The opportunity for businesses today is to stand out from their competition by becoming a trusted authority for their consumers.
The rewards are immense.
Take the example of River Pools and Spas which sold swimming pools, the type of business that you think would go on the Internet last.
One day, its adventurous founder, Marcus Sheridan learned about changing consumer behaviour and decided to try something different from his competitors. He wrote and published extensive blog posts on his website RiverPoolsandSpas.com, answering all his customers' questions.
One blog post ended up bringing in US$2 million dollars. How? Many people were searching for pool information online and landed on his website.
Some 0.34 per cent of the visitors converted to leads and 2.7 per cent of them turned into customers eventually.
This doesn't sound like a lot, but when you consider the fact that a few hundred thousand people read his content each month, it translated to substantial revenue.
In fact, his website is now the most-visited pool website in the world, generating tons of leads, making him go from rags to riches. He did that without all the cold-calling, TV-advertising and painful prospecting.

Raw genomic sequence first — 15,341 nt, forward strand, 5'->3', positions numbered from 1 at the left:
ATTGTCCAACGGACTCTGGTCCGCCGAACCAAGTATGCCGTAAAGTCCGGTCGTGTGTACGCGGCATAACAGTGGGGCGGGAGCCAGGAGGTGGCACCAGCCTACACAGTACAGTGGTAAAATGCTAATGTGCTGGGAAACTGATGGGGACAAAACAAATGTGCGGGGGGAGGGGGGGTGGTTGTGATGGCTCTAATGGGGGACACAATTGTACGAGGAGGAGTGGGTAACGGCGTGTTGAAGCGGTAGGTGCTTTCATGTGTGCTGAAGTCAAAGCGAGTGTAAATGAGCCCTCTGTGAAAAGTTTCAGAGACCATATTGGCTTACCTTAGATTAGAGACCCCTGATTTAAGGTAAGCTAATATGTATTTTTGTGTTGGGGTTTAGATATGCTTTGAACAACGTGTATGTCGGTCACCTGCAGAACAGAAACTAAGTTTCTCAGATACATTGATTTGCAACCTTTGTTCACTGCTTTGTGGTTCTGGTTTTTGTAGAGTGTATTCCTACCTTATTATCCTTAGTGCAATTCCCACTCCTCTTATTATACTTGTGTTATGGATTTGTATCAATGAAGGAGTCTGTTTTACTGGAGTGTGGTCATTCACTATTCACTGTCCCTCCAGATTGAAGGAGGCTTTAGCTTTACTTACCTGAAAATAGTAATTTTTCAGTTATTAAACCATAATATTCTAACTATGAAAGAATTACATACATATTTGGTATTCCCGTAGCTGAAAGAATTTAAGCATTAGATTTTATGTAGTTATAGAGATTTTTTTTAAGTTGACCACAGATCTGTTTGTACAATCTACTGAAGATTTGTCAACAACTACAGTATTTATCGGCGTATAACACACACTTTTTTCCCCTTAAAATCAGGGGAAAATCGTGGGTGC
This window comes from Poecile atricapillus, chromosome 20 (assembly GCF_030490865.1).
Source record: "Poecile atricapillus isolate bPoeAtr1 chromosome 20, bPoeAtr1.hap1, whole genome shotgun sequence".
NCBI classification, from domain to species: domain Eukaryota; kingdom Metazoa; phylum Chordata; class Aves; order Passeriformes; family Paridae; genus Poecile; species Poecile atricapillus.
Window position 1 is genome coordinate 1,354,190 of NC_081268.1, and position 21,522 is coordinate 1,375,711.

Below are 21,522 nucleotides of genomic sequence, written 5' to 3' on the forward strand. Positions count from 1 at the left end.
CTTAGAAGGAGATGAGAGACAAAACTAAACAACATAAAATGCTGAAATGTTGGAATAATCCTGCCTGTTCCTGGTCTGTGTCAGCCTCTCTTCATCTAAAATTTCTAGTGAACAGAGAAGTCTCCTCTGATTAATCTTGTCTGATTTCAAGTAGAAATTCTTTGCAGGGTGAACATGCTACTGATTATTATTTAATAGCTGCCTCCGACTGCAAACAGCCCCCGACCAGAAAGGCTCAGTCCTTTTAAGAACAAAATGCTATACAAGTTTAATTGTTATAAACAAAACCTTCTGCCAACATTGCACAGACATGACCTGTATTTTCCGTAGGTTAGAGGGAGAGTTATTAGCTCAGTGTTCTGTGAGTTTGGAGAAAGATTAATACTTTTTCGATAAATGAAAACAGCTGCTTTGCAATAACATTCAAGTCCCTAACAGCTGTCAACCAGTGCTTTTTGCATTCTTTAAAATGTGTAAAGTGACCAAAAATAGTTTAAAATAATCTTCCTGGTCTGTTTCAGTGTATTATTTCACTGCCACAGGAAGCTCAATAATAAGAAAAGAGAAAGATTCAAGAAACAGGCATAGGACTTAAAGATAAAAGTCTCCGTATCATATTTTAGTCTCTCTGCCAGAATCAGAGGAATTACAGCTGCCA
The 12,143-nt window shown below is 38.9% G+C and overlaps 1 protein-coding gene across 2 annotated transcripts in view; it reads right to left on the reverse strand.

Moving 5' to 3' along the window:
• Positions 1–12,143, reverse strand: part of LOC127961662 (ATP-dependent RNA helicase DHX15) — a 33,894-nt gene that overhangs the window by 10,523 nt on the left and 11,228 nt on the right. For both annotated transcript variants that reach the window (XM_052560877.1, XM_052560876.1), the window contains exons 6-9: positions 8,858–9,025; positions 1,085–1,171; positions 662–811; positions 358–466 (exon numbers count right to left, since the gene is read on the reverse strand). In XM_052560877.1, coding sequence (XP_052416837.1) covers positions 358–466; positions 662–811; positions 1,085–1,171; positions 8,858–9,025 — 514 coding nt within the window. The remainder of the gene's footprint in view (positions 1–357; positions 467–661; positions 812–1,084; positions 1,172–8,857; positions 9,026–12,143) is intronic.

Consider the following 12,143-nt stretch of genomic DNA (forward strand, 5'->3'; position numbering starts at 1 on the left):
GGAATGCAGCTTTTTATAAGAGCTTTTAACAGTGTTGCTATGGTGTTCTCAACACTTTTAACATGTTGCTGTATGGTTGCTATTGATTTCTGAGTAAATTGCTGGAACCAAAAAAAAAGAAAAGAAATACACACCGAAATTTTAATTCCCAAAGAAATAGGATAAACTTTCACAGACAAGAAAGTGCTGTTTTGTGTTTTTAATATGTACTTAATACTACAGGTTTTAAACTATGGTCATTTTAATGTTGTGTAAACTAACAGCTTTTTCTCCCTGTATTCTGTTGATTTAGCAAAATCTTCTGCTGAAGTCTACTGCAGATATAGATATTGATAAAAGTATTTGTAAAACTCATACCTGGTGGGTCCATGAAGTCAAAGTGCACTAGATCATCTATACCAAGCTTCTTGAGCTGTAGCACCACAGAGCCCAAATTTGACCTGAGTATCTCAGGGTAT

Of course, I'm not going to claim that it will be a bed of roses for businesses. What is easy to do is also easy to replicate.
The devil is in the details.
Content marketing is made up of four major steps: content creation; content optimisation; content distribution; and content analytics.
It is also a long-term strategy rather than a quick sales booster. It is for businesses looking at becoming sustainable and dominating the marketplace in the next five to 10 years.
What's the thing about content marketing
In the past, content was distributed only by big media companies using magazines and newspapers. Businesses bought ads on those channels to attract more eyeballs on their products.
Now, anyone can put content and blast it to the world through social media platform.
There is content democratisation of sorts.
In a roundtable discussion on the future of media, Media Development Authority chief executive Gabriel Lim said: "At the end of the day, what matters is content, whether it's a written work, it's a video or a game."
I've probably said this more than once, but people of our time crave for content. This has given birth to a generation of online influencers with huge followings, who are nothing more than individuals with an Internet connection and a laptop, and something to say.
My question: What is to stop businesses from also producing content to gain a following and own their audience?
According to Sheridan, the top five types of content to produce for a business are:
- Problems (of customers)
- "Best of" or "Top #" articles
With the new era, some businesses get left behind and vanish with time, while other businesses rise above the noise.
The opportunity for growth is there. It is a matter of going beyond what is familiar and comfortable and onward to unchartered territory.
Contributor Ted Chong is an advocate of content, a marketer for SMEs, and an experimenter in digital strategies. He blogs at Ice Cube Marketing.
To find out more about content marketing opportunities with SPH, visit BrandInsider